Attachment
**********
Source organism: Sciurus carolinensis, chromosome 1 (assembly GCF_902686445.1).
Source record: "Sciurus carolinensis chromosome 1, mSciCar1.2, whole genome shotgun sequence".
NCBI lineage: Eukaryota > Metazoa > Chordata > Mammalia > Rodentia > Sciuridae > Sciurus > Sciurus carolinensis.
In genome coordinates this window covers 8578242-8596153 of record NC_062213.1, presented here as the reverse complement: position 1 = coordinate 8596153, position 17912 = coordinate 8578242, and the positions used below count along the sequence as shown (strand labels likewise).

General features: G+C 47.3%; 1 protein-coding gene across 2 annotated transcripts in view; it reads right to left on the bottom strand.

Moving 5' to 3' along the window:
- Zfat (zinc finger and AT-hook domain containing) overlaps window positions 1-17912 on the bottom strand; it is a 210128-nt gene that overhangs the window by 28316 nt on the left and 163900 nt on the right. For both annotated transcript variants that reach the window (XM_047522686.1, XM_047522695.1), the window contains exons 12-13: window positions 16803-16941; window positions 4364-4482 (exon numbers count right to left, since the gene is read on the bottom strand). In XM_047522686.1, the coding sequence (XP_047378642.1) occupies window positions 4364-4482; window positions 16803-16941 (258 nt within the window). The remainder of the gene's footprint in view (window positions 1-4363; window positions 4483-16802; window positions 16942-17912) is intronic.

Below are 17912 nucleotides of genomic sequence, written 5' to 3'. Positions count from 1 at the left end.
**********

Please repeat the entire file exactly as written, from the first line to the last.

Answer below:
Source organism: Sciurus carolinensis, chromosome 1 (assembly GCF_902686445.1).
Source record: "Sciurus carolinensis chromosome 1, mSciCar1.2, whole genome shotgun sequence".
NCBI lineage: Eukaryota > Metazoa > Chordata > Mammalia > Rodentia > Sciuridae > Sciurus > Sciurus carolinensis.
In genome coordinates this window covers 8578242-8596153 of record NC_062213.1, presented here as the reverse complement: position 1 = coordinate 8596153, position 17912 = coordinate 8578242, and the positions used below count along the sequence as shown (strand labels likewise).

General features: G+C 47.3%; 1 protein-coding gene across 2 annotated transcripts in view; it reads right to left on the bottom strand.

Moving 5' to 3' along the window:
- Zfat (zinc finger and AT-hook domain containing) overlaps window positions 1-17912 on the bottom strand; it is a 210128-nt gene that overhangs the window by 28316 nt on the left and 163900 nt on the right. For both annotated transcript variants that reach the window (XM_047522686.1, XM_047522695.1), the window contains exons 12-13: window positions 16803-16941; window positions 4364-4482 (exon numbers count right to left, since the gene is read on the bottom strand). In XM_047522686.1, the coding sequence (XP_047378642.1) occupies window positions 4364-4482; window positions 16803-16941 (258 nt within the window). The remainder of the gene's footprint in view (window positions 1-4363; window positions 4483-16802; window positions 16942-17912) is intronic.

Below are 17912 nucleotides of genomic sequence, written 5' to 3'. Positions count from 1 at the left end.